Two common inherited genetic variations are associated with increased risk of lung cancer for smokers and former smokers, a research team led by scientists at The University of Texas M. D. Anderson Cancer Center reports in the online edition of Nature Genetics.
“This is the first study to identify a common genetic variant that influences the risk for developing lung cancer,” said lead author Chris Amos, PhD, professor in M. D. Anderson’s Department of Epidemiology. The variants are present in about half of the Caucasian population studied.
The paper is one of three published by Nature from three unique teams that have identified the same genetic locus as associated with increased lung cancer risk. The findings are a major step forward in identifying those at high risk for non-small cell lung cancer and for understanding how smoking and genetic factors interact to cause the disease.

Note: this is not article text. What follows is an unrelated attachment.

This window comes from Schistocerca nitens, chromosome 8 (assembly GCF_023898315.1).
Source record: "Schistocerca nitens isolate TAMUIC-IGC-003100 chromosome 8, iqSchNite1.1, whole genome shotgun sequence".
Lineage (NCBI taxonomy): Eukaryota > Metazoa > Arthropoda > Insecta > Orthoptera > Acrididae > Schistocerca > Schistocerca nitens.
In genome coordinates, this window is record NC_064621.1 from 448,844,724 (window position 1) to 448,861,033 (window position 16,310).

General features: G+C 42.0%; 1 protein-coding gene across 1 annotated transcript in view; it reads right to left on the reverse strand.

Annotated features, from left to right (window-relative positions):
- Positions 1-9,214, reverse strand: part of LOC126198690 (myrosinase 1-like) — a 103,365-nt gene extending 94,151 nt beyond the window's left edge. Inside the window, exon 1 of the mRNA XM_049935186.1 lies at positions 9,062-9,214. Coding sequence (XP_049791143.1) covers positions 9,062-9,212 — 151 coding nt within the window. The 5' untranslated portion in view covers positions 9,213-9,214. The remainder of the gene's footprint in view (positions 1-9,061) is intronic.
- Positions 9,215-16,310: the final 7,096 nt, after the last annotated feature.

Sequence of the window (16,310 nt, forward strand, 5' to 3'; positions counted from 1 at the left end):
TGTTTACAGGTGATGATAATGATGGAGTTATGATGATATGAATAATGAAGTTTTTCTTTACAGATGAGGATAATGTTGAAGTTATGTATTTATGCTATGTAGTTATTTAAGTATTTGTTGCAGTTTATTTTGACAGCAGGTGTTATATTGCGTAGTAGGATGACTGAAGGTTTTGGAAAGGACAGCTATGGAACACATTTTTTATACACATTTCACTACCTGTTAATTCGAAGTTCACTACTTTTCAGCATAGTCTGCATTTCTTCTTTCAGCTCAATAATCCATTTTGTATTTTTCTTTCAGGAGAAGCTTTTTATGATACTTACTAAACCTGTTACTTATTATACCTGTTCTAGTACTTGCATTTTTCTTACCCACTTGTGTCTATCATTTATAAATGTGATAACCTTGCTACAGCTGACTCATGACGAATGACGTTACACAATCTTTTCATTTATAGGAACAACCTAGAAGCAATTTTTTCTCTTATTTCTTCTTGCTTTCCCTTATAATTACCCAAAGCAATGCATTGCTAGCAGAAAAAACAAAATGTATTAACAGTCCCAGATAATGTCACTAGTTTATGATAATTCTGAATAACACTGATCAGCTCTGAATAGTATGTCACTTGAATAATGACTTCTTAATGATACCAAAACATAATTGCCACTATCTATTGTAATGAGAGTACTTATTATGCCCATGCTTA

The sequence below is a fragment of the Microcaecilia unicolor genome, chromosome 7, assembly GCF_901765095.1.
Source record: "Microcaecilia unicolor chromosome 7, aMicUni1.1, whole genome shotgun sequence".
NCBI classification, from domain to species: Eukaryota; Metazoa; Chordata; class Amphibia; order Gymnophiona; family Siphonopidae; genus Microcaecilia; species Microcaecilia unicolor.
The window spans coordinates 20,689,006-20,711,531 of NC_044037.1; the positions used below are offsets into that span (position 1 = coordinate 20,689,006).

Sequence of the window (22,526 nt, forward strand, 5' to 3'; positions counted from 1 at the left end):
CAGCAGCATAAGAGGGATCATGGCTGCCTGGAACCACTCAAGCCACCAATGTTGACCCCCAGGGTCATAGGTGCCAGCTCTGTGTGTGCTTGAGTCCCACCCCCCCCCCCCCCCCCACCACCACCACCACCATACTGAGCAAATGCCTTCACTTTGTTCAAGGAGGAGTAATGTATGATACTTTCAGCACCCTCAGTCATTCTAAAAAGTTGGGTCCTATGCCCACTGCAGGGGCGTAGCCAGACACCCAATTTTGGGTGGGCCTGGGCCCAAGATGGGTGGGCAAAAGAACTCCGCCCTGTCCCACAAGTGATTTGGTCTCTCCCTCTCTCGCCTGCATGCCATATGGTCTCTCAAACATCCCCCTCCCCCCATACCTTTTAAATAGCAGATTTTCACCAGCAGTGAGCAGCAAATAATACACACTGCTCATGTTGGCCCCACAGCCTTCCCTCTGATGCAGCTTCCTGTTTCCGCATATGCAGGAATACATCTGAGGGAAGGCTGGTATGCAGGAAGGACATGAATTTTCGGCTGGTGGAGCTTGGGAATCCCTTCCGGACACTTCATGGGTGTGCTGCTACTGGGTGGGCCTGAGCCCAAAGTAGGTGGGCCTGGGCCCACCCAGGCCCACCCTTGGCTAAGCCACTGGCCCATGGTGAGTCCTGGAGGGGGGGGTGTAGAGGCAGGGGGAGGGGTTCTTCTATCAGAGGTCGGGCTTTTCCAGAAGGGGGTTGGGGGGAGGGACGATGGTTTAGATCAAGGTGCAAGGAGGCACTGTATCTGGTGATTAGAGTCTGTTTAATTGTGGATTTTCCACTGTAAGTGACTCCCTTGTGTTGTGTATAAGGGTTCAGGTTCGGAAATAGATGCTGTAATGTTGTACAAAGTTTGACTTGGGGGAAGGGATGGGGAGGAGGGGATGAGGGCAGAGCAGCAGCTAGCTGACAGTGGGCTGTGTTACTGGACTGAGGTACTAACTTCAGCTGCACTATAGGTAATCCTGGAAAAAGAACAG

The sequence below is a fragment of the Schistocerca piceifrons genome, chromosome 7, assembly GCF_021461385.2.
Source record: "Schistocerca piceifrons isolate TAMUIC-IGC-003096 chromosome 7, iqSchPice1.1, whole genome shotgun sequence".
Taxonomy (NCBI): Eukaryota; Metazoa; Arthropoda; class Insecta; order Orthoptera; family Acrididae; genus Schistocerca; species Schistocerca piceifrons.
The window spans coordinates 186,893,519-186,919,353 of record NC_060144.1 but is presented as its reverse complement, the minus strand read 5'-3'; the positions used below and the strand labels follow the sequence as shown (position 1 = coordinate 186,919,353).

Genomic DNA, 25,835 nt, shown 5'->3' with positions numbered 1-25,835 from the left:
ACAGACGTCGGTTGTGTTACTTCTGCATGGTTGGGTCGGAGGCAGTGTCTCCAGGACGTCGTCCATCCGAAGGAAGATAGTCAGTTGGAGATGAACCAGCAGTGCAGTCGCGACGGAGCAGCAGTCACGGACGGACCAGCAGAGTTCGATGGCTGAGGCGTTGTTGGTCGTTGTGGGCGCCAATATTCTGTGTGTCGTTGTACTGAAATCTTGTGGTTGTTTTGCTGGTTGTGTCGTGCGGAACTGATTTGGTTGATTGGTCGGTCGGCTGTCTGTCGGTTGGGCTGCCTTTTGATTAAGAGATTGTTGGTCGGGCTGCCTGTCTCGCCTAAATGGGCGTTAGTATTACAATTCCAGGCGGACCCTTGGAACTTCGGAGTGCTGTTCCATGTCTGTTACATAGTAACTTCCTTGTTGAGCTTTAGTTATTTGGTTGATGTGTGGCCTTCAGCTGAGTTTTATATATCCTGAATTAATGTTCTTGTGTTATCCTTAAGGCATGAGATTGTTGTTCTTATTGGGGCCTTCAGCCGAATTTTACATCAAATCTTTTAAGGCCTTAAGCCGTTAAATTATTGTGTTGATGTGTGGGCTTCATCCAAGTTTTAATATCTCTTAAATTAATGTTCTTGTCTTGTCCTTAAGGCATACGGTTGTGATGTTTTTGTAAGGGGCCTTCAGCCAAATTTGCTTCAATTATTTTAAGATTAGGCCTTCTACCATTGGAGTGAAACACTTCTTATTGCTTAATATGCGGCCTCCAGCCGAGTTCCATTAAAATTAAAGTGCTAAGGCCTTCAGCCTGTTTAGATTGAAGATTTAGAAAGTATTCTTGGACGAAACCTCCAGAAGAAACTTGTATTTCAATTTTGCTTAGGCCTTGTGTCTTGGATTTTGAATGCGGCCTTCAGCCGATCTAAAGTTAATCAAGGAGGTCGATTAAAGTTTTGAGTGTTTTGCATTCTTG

The research team, comprising scientists from M. D. Anderson, Johns Hopkins University, and the Institute for Cancer Research and the University of Cambridge in the United Kingdom, pinpointed two spots of genetic variation on chromosome 15.
The two variants are single-nucleotide polymorphisms (SNPs, pronounced “snips”), places in the human genome that vary by a single DNA chemical building block or nucleotide. Individuals who have ever smoked and who have one or two copies of either of these SNPs have increased risks ranging from 28 percent to 81 percent of developing lung cancer, the researchers found.
Release date: April 2, 2008
Source: The University of Texas M.D. Anderson Cancer Center